As many of you may know, for over the last month I worked on a political campaign. Many of you may also know how the symptoms of PTSD started off lurking in the background, then ever so slowly overtook me, and by the end of the experience, my symptoms were so pronounced that I ended up spending less and less time in the office.
As excited as I was at the prospect of having some semblance of a normal routine, next time, I have to be real with myself and understand that a new shot at normalcy isn’t a cure for mental illness. Despite the end result, there are so many great reasons why I don’t regret being brave enough to put myself out there, to let myself be vulnerable.
Admittedly I probably took on way too much. I now know that I need to customize the next round that is more tailored towards my own needs, to work within my own tolerances. With that said, I also got so much out of the experience that it quashed any feelings of regret or failure. So, here’s why I don’t regret being brave enough:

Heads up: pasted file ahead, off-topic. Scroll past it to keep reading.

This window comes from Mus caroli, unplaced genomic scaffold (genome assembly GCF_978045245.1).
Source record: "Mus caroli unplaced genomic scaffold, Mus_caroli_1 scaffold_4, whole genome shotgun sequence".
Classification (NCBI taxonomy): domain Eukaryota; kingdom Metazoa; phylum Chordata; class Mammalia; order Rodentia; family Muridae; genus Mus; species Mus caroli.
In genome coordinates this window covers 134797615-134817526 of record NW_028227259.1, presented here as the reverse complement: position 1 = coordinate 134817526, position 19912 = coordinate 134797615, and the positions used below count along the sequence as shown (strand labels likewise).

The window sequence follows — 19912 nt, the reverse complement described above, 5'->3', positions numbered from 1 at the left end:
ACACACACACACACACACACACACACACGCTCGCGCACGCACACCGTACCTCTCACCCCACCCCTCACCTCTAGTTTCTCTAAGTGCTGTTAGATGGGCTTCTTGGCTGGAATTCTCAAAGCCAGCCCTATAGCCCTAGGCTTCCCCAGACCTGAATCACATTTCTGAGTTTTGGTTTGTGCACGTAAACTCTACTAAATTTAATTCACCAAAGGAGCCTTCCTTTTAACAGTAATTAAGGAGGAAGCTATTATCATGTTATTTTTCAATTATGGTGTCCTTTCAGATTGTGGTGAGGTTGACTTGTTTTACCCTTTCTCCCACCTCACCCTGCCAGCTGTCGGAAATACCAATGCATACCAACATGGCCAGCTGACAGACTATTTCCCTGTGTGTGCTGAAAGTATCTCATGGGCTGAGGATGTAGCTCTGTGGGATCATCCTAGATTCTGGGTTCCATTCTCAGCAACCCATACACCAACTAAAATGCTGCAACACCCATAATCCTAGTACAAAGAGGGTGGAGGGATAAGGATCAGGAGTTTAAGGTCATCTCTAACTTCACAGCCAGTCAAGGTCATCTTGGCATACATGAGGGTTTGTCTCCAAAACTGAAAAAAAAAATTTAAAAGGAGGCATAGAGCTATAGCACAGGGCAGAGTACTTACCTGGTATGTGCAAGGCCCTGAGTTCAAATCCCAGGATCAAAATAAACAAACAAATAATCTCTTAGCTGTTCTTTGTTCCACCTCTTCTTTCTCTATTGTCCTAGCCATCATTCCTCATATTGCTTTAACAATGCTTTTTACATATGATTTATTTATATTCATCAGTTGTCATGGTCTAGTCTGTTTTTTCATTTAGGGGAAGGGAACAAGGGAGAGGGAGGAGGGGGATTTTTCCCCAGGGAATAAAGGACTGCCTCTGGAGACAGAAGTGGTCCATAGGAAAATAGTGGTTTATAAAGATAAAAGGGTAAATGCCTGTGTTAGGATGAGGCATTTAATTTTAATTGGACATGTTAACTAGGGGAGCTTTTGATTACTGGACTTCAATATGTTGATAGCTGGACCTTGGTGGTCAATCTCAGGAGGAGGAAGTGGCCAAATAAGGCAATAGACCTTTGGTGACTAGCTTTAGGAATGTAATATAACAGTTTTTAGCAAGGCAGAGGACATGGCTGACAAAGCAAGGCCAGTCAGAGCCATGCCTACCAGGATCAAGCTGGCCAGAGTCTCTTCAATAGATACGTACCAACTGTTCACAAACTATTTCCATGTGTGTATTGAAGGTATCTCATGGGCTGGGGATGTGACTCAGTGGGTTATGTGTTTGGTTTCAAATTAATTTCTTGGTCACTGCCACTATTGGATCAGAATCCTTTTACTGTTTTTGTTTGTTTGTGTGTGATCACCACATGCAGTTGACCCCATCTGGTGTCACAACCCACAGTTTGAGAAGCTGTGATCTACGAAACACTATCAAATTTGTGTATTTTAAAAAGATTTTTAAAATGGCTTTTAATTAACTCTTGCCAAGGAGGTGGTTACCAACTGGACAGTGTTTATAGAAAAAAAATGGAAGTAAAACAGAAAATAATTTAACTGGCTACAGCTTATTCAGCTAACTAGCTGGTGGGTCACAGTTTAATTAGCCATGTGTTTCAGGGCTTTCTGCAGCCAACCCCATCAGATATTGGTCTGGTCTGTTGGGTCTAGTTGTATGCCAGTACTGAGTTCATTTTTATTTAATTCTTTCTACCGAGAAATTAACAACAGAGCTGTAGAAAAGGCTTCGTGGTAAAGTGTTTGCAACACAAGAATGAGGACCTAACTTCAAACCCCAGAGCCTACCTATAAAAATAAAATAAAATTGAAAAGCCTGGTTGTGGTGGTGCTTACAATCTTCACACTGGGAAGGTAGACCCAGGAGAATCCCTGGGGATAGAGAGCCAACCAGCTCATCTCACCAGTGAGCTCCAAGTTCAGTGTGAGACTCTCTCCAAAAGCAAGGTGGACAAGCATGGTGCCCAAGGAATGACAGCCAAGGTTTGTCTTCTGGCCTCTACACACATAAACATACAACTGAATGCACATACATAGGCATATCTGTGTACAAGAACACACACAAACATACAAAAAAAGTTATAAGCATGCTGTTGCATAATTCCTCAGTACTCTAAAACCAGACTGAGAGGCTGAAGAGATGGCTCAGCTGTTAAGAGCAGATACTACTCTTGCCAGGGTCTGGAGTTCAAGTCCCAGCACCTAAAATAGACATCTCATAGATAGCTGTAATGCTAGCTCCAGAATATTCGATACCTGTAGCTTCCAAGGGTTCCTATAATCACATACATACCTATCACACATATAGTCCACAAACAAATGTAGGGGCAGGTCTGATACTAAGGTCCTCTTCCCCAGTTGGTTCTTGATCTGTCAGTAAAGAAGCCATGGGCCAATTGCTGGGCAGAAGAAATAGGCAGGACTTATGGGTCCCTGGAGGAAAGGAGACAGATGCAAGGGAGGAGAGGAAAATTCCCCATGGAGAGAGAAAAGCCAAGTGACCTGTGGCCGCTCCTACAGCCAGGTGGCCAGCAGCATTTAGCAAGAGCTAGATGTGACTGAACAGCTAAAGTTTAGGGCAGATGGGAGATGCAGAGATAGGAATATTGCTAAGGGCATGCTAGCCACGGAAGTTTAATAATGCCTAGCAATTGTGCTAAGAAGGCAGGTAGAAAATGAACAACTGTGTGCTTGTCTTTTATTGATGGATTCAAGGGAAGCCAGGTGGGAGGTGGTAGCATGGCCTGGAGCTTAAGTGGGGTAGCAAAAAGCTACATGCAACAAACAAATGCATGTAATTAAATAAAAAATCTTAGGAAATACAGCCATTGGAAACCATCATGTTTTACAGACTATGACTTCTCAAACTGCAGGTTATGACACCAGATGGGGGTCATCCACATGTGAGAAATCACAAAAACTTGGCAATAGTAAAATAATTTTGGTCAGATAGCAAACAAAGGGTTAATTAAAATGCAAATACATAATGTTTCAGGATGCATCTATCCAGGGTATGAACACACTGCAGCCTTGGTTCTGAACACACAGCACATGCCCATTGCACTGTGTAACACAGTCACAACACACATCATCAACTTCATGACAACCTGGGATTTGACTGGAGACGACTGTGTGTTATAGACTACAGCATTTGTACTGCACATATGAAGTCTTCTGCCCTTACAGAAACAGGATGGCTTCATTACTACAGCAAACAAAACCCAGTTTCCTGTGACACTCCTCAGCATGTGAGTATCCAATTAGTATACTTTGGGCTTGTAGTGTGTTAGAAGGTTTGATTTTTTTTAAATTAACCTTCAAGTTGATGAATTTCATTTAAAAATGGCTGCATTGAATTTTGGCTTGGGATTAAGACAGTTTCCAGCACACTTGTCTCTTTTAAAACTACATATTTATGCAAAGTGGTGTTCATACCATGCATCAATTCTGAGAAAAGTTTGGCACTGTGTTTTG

- I was fighting for change, for metal illness. The only way to make a difference is to get involved. Being a mental-health advocate and sufferer myself, I aligned myself to the New Democrats because mental health is a big part of their platform. Getting involved helped me advocate for us, asking the leader of the party a very important question. You can read about that here: Wait Times, A Mental Health Question For Jagmeet Singh or watch me ask it here.
- I wasn’t only fully embraced by the team, I was trusted with a key part of the campaign, which I am proud of. The people I worked with under this assignment were amazing and so hard-working, as was every person working towards our goals.
- The commonalities that we all shared was energizing. It felt like I was part of something bigger than myself, so full of hope.
- Finally, the individual friendships I have made as a result of putting myself out there was well worth the mental pain. They all made this part of my journey so much easier.
if you are suffering from PTSD or another mental illness, please reach out. I thank you for your service and you are still worthy and mean something. I believe in you!
Check out my friend’s blog here: anewdawnaa.com